All of which being said, it is nevertheless the case that the full power of the Comedy lies beyond the grasp of the great majority of readers, for two simple reasons: Most must rely on inadequate translations, and very few indeed possess the specialized knowledge necessary to make sense of Dante’s innumerable personal, political, historical, and theological allusions. Regarding the former problem, only so much can be done. No translator can ever satisfactorily render a poem of genius into another tongue.

In English, there are now far more versions of the Comedy than can easily be recalled, ranging in tone from the torpid fustian of Cary and Longfellow to the ostentatious virtuosity of Laurence Binyon to the fluent plainness of C. H. Sisson. None of them can do more than adumbrate, often only very wanly, the glittering concision and constantly varying music of Dante’s Tuscan.

Regarding the latter problem, the solution established over the past several decades is that of the critical apparatus. The standard form of recent editions of the Comedy includes the original text in facing counterpoint to its translation, as well as an enormous number of footnotes or endnotes explaining every obscure reference to ancient metaphysics, medieval Italian politics, Dante’s biography, and whatever else the modern reader is unlikely already to know much about.

It is a somewhat awkward arrangement, but largely necessary. Even the very best recent renderings of the poem, such as that of the Hollanders or that of Anthony Esolen, require the reader to clamber over these critical barricades to get to the verse itself, and then still invite the eyes of the deficient linguist to flit back and forth between the original and translated texts.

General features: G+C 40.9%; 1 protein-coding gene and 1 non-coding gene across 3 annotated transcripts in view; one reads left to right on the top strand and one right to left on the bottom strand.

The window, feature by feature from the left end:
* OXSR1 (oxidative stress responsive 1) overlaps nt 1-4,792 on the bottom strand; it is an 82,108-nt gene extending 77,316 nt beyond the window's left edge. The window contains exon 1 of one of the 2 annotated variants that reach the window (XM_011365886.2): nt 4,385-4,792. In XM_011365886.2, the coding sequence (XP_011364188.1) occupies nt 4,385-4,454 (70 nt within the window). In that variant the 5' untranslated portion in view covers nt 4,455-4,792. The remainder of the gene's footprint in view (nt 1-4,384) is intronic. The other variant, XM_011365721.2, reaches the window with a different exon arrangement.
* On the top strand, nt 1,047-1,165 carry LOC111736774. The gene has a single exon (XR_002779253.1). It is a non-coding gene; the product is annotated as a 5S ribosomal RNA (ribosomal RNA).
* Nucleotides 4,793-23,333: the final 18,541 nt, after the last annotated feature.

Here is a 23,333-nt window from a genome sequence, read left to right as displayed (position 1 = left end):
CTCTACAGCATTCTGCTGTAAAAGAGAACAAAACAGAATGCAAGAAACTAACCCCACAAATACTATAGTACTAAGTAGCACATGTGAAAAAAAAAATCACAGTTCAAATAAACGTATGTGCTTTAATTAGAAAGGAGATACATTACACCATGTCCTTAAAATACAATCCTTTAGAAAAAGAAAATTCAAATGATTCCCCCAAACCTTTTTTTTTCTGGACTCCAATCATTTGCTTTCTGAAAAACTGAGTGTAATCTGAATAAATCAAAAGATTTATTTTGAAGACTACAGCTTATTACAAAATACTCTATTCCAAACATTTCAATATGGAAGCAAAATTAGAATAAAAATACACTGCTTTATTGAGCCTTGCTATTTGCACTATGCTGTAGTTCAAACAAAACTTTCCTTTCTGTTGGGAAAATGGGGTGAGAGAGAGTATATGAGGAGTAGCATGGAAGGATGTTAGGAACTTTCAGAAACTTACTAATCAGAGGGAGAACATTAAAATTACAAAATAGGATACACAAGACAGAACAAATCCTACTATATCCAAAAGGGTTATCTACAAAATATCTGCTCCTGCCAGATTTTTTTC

The result, inevitably, is one of (for want of a better word) deceleration. This is something of a pity. Much of the immediate poetic power of the Comedy lies in its unrelenting rapidity: the continuous stream of imagery, the compulsive movement of the narrative, and above all the unarrested coursing of the poetry itself, which perfectly unites consummate economy of language and overflowing fullness of aesthetic effect. For the most part, the books we read when we set out to read Dante are all immensely longer than the glorious book that Dante actually wrote. It is difficult properly to appreciate the grace, force, and agility of a great dancer when one can watch his dance only in slow motion, interspersed with ­numerous stills.